If the Veterans Affairs Department expands the scope of practice of its advanced practice nurses, VA hospitals could become “regulatory islands.”
Congress and the VA has for some time debated whether the department should allow advanced practice nurses to independently practice to the full extent of their training. Pending legislation would allow expanded practice authority to VA nurse midwives, clinical nurse specialists, nurse practitioners and potentially certified registered nurse anesthetists, even in states with laws that restrict their capabilities.
House bill H.R. 1247, introduced in March and currently in the hands of the Subcommittee on Health of the House Committee on Veterans' Affairs, includes all four specialties of advanced practice nurses, while the Senate bill, S. 297, introduced in January and currently with the VA Committee, does not include certified registered nurse anesthetists.
The authority of CRNAs has been a hot-button issue between the American Association of Nurse Anesthetists and the American Society of Anesthesiologists.
“The VA has authority to recognize APRNs to their full practice authority, and the VA should exercise that authority,” said Frank Purcell, senior director of federal government affairs for the nurse anesthetists' group.
At the moment, the VA recognizes APRNs based on the laws of the state they're licensed in, Purcell said. Although most states recognize the full authority of nurse anesthetists, some require them to be supervised by a physician.
“We believe that's a burden because it increases cost,” Purcell said.
By and large, VA nurse anesthetists can practice without the supervision of a physician, Purcell said, but his organization found that, in practice, anesthesiologists at 24 out of 32 VA facilities were supervising only one or two CRNAs, a ratio that the organization finds costly and inconsistent with practice outside of the VA.
But the American Society of Anesthesiologists feels strongly that CRNAs must work in teams, usually including two to four CRNAs supervised by an anesthesiologist, said Dr. J.P. Abenstein, president of the group. Given the particularly poor health status of veterans, it's “imperative” that they receive care that is supervised by a physician, he said.
“The nurse-only model is a fairly rare model and our concern and what we've conveyed to the VA and Congress is not the right model for patient population as found in the VA,” Abenstein said.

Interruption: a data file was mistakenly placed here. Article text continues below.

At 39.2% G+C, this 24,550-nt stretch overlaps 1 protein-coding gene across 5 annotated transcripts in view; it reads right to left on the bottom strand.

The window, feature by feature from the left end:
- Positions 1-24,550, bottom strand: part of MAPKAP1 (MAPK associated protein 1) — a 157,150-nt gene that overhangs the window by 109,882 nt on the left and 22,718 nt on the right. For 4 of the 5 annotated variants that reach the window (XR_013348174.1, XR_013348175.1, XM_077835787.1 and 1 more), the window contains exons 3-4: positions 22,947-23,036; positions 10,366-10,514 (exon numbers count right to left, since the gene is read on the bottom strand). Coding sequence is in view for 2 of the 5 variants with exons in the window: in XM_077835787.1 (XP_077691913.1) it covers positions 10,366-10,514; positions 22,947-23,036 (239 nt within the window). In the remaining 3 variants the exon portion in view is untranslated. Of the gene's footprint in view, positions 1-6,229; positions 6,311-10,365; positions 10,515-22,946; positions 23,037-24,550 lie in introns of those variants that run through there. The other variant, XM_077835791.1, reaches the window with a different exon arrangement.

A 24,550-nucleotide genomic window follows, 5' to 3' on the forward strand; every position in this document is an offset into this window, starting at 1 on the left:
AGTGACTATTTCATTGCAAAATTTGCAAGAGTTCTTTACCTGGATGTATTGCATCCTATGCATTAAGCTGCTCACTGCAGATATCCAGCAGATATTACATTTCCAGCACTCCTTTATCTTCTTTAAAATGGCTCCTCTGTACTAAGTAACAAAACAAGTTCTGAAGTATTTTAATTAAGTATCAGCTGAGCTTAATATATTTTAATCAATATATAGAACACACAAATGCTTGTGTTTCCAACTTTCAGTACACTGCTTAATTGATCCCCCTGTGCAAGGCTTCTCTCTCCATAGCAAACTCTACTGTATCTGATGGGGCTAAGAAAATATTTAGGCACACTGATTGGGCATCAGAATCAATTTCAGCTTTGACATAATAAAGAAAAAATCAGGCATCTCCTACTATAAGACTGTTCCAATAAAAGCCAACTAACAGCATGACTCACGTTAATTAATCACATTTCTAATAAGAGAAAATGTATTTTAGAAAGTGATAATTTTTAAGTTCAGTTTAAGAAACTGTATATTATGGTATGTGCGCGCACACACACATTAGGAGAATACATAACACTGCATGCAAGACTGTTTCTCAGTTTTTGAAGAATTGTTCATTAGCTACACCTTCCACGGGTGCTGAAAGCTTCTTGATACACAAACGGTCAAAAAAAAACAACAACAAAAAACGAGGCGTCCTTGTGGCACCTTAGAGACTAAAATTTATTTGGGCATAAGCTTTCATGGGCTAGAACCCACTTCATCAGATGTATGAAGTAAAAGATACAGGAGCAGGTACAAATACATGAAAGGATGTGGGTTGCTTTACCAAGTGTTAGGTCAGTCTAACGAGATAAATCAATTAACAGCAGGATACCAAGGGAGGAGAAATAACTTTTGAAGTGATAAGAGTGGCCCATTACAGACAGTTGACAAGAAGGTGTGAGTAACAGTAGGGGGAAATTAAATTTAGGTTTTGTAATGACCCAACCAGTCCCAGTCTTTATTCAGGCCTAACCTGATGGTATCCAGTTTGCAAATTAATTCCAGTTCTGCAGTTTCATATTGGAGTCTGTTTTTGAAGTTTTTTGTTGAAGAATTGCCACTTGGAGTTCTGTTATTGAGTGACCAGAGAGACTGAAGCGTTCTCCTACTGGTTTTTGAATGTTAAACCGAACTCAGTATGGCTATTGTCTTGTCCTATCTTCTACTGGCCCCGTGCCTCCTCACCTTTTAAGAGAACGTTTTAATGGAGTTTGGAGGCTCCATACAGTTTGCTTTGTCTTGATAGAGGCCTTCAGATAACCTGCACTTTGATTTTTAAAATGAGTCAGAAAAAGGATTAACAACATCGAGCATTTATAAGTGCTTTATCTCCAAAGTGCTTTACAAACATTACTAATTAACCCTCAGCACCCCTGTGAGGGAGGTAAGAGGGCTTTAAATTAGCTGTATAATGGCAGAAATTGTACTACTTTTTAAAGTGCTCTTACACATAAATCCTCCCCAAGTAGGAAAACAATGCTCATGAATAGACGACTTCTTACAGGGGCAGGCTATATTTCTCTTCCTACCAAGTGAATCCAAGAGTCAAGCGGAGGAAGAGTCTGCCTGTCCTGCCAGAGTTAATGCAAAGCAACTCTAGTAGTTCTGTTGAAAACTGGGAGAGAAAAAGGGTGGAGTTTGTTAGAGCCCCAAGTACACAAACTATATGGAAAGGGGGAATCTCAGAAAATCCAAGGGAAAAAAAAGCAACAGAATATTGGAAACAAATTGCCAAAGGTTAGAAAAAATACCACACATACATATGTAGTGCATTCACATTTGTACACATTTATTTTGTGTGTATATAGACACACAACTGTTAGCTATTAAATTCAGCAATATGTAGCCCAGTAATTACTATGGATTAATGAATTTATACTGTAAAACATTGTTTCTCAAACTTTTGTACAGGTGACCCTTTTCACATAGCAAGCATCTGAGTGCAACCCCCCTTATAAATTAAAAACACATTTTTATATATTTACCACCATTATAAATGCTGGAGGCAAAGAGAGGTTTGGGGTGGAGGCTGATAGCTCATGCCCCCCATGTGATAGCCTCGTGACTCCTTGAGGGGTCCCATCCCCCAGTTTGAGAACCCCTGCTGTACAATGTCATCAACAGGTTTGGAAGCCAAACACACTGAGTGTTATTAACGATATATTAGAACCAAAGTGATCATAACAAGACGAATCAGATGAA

The society recognizes the importance of CRNAs in the technical delivery of anesthesia, but maintains that anesthesiologists still need to be close by for complex cases. Dr. Jane Fitch, immediate past president of the the American Society of Anesthesiologists and a former CRNA, said she went to medical school because she found herself unprepared to properly treat high-risk patients with complex underlying conditions.
“We all know when something (bad) happens in an operating room it's a medical or surgical underlying problem,” Fitch said. “The surgeon knows a lot more medicine and surgery than that nurse, and that's why we need the physician oversight.”
Although nurse practitioners more commonly work in primary-care settings, a nurse anesthetist is working in a much more acute situation, where time is of the essence and medical knowledge is crucial when something goes wrong, Fitch said. “That's the essence of why this issue is so dangerous, because there is so little time to prevent patients from dying when things go wrong,” she said.
Both inside and outside of the VA, the issue is a lack of understanding of what nurse anesthetists can do for a healthcare organization, nurse anesthetists say.
“It's reasonable to assume that not every hospital administrator knows the most safe and cost effective anesthesia delivery model,” Purcell said. “It's important for them to know that information, because the demand for the service anesthesia professionals offer is growing, and nurse anesthetists can solve a lot of problems in the VA through the full practice authority that the agency is considering.”
Purcell and the AANA believe the VA may have a proposed rule in the works regarding scope of practice, which would make legislation unnecessary. The VA wouldn't comment on whether that rule is happening, but said it is reviewing proposed legislation.
The American Association of Nurse Practitioners has voiced support for both bills, but encourages Senate bill sponsor Mark Kirk (R-Ill.) to include all advanced practice nurses in his proposal, said Mary Anne Sapio, the organization's vice president of federal government affairs.
Nurse practitioners follow full scope-of-practice laws in 21 states and D.C. NPs in particular can help the VA extend services by treating a backlog of veterans seeking care, Sapio said.
“We see it as a great service that we can provide to our veterans by allowing them unencumbered access to our NP services,” Sapio said. “We believe we can be extremely helpful to alleviate that backlog.”